Thread: Cos of multiple angles to the powers of cos - I need help understanding these steps!

1. Cos of multiple angles to the powers of cos - I need help understanding these steps!

I was doing these questions, and did them all up to question (e), but then I got stuck. I looked at the mark scheme but still don't understand it.

Please could someone explain the steps to me?
Here's the mark scheme:

So I understand everything up to the quadratic equations - it's the manipulating from there that I don't understand.
How does 20 become 4.5, when 32 becomes 4.8? What did they multiply by?
I don't understand the $\displaystyle cos\frac{\pi}{10}$ line onwards. 'since max value of cosine => angle closest to zero' - is this because pi by 10 is the closest value to 0 that is a solution?
Why not simplify the $\displaystyle \sqrt{400-4(16)(5)$?
How do you know that's the value of $\displaystyle cos\frac{7\pi}{10}$?

I realise that this is a long post and that I have a lot of questions, but help with this question will be greatly appreciated.

2. Re: Cos of multiple angles to the powers of cos - I need help understanding these ste

I imagine part of your confusion stems from the fact that what they did is wrong. The correct simplification is

$\cos\left(\dfrac \pi {10}\right)=\sqrt{\dfrac{20+\sqrt{400 - 4(16)(5)}}{32}}=$

$\sqrt{\dfrac{20+4\sqrt{25- 4(5)}}{32}}=$

$\sqrt{\dfrac{5+\sqrt{25- 4(5)}}{8}}=\sqrt{\dfrac{5+\sqrt{5}}{8}}$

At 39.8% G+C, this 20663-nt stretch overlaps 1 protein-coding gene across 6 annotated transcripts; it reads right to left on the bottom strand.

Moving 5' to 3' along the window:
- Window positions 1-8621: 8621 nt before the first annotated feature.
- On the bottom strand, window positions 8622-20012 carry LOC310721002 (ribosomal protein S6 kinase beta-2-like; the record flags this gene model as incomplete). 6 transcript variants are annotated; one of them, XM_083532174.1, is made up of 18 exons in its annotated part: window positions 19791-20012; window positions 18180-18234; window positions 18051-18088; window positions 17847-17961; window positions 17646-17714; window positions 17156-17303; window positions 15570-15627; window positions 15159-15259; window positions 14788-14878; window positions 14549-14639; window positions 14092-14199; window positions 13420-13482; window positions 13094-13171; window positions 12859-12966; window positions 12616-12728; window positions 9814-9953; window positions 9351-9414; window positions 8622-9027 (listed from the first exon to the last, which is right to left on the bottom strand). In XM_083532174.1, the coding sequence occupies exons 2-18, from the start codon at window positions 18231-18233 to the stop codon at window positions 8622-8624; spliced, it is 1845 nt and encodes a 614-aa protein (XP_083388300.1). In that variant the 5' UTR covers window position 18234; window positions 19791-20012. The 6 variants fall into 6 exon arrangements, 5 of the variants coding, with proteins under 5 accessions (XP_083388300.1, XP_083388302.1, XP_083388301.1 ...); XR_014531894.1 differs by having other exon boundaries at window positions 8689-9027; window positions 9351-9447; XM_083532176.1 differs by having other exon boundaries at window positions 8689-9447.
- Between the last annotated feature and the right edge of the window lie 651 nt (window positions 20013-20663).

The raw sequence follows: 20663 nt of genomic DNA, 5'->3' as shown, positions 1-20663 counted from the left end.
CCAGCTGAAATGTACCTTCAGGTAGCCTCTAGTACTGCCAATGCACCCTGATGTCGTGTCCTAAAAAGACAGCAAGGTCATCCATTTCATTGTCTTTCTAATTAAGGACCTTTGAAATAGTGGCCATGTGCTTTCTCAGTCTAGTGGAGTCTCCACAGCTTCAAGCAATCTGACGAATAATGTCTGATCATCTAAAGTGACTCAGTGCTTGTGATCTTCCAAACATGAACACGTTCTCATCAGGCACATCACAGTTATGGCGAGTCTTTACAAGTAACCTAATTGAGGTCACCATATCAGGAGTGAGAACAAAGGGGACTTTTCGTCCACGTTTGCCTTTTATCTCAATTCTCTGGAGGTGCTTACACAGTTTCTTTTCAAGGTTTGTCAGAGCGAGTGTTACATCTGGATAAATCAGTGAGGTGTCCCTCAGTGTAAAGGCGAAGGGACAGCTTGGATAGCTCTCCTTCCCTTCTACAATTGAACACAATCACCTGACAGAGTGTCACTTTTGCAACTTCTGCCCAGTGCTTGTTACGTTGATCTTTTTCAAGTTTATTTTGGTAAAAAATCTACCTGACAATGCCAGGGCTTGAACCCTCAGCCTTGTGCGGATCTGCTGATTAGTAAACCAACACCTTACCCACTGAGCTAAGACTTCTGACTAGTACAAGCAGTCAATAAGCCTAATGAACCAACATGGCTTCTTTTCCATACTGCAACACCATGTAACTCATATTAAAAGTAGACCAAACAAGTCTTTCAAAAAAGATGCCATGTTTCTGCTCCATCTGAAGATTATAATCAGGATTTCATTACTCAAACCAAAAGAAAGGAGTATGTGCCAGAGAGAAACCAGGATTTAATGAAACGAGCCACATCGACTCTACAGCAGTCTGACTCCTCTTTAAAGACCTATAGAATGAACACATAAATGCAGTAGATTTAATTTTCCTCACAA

They did come up with the right answer though. I wouldn't get to bothered by how they did it as long as you can work the algebra yourself and get the same answer.

3. Re: Cos of multiple angles to the powers of cos - I need help understanding these ste

Originally Posted by romsek
I imagine part of your confusion stems from the fact that what they did is wrong. The correct simplification is

$\cos\left(\dfrac \pi {10}\right)=\sqrt{\dfrac{20+\sqrt{400 - 4(16)(5)}}{32}}=$

$\sqrt{\dfrac{20+4\sqrt{25- 4(5)}}{32}}=$

$\sqrt{\dfrac{5+\sqrt{25- 4(5)}}{8}}=\sqrt{\dfrac{5+\sqrt{5}}{8}}$

They did come up with the right answer though. I wouldn't get to bothered by how they did it as long as you can work the algebra yourself and get the same answer.
Ah, that makes sense now, thanks.
Where do the signs of the quadratic come in for the pi/10 and 7pi/10 values?

4. Re: Cos of multiple angles to the powers of cos - I need help understanding these ste

They were looking at solutions of the equation $\cos(5\theta) = 0$. You apparently showed in part (c) that $\cos(5\theta) = 16\cos^5 \theta-20\cos^3 \theta+5\cos \theta$. So, if the LHS equals zero, then the RHS equals zero. So, setting the RHS to zero, you can factor out $\cos \theta$. Then:

$0 = 16\cos^5 \theta-20\cos^3 \theta+5\cos \theta = \cos\theta(16(\cos^2 \theta)^2 - 20(\cos^2 \theta) + 5)$

If you let $x = \cos^2 \theta$, then:

$0 = x^{1/2}(16x^2-20x+5)$

So, either $x^{1/2} = 0$ or $16x^2-20x+5 = 0$.

The latter is a quadratic equation. Plugging it into the quadratic formula, you have $x = \dfrac{20 \pm \sqrt{400-4(16)(5)}}{32}$.

Substituting back for $x = \cos^2 \theta$, you have: $\cos^2 \theta = \dfrac{5 \pm \sqrt{5}}{8}$. Hence, $\cos \theta \in \left\{-\sqrt{\dfrac{5+\sqrt{5}}{8}},\sqrt{\dfrac{5+\sqrt{ 5}}{8}},-\sqrt{\dfrac{5-\sqrt{5}}{8}},\sqrt{\dfrac{5-\sqrt{5}}{8}}\right\}$. So, you just need to figure out which it is. Since $\cos \theta$ is decreasing on the interval $[0,\pi]$, it must be that $\cos 0 = 1 > \cos \dfrac{\pi}{10} > \cos \dfrac{\pi}{6} = \dfrac{\sqrt{3}}{2} \approx 0.866$. So, out of the possible values, you can discount three of them, making the only possible value $\sqrt{\dfrac{5+\sqrt{5}}{8}}$. For $\cos \dfrac{7\pi}{10}$, you know $\cos \dfrac{\pi}{2} = 0 > \cos \dfrac{7\pi}{10} > \cos \dfrac{5\pi}{6} \approx -0.866$, so again, there is only one possible value among the four that works.